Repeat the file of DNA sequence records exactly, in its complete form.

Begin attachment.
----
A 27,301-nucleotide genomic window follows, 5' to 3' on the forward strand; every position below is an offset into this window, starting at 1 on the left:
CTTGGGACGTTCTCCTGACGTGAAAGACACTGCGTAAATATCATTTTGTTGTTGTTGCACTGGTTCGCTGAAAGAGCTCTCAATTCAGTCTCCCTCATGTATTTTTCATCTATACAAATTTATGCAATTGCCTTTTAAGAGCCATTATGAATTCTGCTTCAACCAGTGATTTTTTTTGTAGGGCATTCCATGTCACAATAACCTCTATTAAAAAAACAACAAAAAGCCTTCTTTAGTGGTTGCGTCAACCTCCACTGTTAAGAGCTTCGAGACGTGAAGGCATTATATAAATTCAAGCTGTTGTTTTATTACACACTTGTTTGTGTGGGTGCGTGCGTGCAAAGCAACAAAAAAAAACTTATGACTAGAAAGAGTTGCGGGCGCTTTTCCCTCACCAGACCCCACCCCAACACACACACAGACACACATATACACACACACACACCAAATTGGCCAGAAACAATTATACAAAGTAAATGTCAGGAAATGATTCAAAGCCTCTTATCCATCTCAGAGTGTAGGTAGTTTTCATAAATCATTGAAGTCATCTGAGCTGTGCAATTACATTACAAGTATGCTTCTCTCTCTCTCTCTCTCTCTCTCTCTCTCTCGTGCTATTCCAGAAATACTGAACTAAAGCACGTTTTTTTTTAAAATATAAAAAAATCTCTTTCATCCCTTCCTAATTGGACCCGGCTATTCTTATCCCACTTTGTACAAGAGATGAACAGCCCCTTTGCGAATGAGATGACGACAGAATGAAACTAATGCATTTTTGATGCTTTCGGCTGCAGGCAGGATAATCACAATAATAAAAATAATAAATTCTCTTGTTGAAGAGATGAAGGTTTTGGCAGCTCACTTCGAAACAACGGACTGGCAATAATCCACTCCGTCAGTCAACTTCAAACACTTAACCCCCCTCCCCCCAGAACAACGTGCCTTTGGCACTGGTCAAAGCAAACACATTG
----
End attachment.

A 27,301-nucleotide genomic window follows, 5' to 3' on the forward strand; every position below is an offset into this window, starting at 1 on the left:
CTTGGGACGTTCTCCTGACGTGAAAGACACTGCGTAAATATCATTTTGTTGTTGTTGCACTGGTTCGCTGAAAGAGCTCTCAATTCAGTCTCCCTCATGTATTTTTCATCTATACAAATTTATGCAATTGCCTTTTAAGAGCCATTATGAATTCTGCTTCAACCAGTGATTTTTTTTGTAGGGCATTCCATGTCACAATAACCTCTATTAAAAAAACAACAAAAAGCCTTCTTTAGTGGTTGCGTCAACCTCCACTGTTAAGAGCTTCGAGACGTGAAGGCATTATATAAATTCAAGCTGTTGTTTTATTACACACTTGTTTGTGTGGGTGCGTGCGTGCAAAGCAACAAAAAAAAACTTATGACTAGAAAGAGTTGCGGGCGCTTTTCCCTCACCAGACCCCACCCCAACACACACACAGACACACATATACACACACACACACCAAATTGGCCAGAAACAATTATACAAAGTAAATGTCAGGAAATGATTCAAAGCCTCTTATCCATCTCAGAGTGTAGGTAGTTTTCATAAATCATTGAAGTCATCTGAGCTGTGCAATTACATTACAAGTATGCTTCTCTCTCTCTCTCTCTCTCTCTCTCTCTCTCGTGCTATTCCAGAAATACTGAACTAAAGCACGTTTTTTTTTAAAATATAAAAAAATCTCTTTCATCCCTTCCTAATTGGACCCGGCTATTCTTATCCCACTTTGTACAAGAGATGAACAGCCCCTTTGCGAATGAGATGACGACAGAATGAAACTAATGCATTTTTGATGCTTTCGGCTGCAGGCAGGATAATCACAATAATAAAAATAATAAATTCTCTTGTTGAAGAGATGAAGGTTTTGGCAGCTCACTTCGAAACAACGGACTGGCAATAATCCACTCCGTCAGTCAACTTCAAACACTTAACCCCCCTCCCCCCAGAACAACGTGCCTTTGGCACTGGTCAAAGCAAACACATTG